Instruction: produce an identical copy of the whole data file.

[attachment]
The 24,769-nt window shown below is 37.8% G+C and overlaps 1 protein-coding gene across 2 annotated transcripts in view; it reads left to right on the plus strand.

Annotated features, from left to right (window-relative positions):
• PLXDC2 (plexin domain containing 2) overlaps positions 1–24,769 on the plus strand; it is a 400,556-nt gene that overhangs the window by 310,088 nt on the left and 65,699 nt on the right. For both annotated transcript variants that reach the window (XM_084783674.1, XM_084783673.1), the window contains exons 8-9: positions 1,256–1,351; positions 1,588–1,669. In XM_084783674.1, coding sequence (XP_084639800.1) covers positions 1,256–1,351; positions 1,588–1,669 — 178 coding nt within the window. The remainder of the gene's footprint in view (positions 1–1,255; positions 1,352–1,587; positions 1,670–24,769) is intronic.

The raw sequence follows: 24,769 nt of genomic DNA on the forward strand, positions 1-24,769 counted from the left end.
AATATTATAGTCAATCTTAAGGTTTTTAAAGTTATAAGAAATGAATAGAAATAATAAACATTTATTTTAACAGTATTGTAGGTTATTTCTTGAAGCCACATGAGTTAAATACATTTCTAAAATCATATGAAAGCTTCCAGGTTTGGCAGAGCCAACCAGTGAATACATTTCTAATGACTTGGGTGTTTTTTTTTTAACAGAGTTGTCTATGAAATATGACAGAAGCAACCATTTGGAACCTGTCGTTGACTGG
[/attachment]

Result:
The 24,769-nt window shown below is 37.8% G+C and overlaps 1 protein-coding gene across 2 annotated transcripts in view; it reads left to right on the plus strand.

Annotated features, from left to right (window-relative positions):
• PLXDC2 (plexin domain containing 2) overlaps positions 1–24,769 on the plus strand; it is a 400,556-nt gene that overhangs the window by 310,088 nt on the left and 65,699 nt on the right. For both annotated transcript variants that reach the window (XM_084783674.1, XM_084783673.1), the window contains exons 8-9: positions 1,256–1,351; positions 1,588–1,669. In XM_084783674.1, coding sequence (XP_084639800.1) covers positions 1,256–1,351; positions 1,588–1,669 — 178 coding nt within the window. The remainder of the gene's footprint in view (positions 1–1,255; positions 1,352–1,587; positions 1,670–24,769) is intronic.

The raw sequence follows: 24,769 nt of genomic DNA on the forward strand, positions 1-24,769 counted from the left end.
AATATTATAGTCAATCTTAAGGTTTTTAAAGTTATAAGAAATGAATAGAAATAATAAACATTTATTTTAACAGTATTGTAGGTTATTTCTTGAAGCCACATGAGTTAAATACATTTCTAAAATCATATGAAAGCTTCCAGGTTTGGCAGAGCCAACCAGTGAATACATTTCTAATGACTTGGGTGTTTTTTTTTTAACAGAGTTGTCTATGAAATATGACAGAAGCAACCATTTGGAACCTGTCGTTGACTGG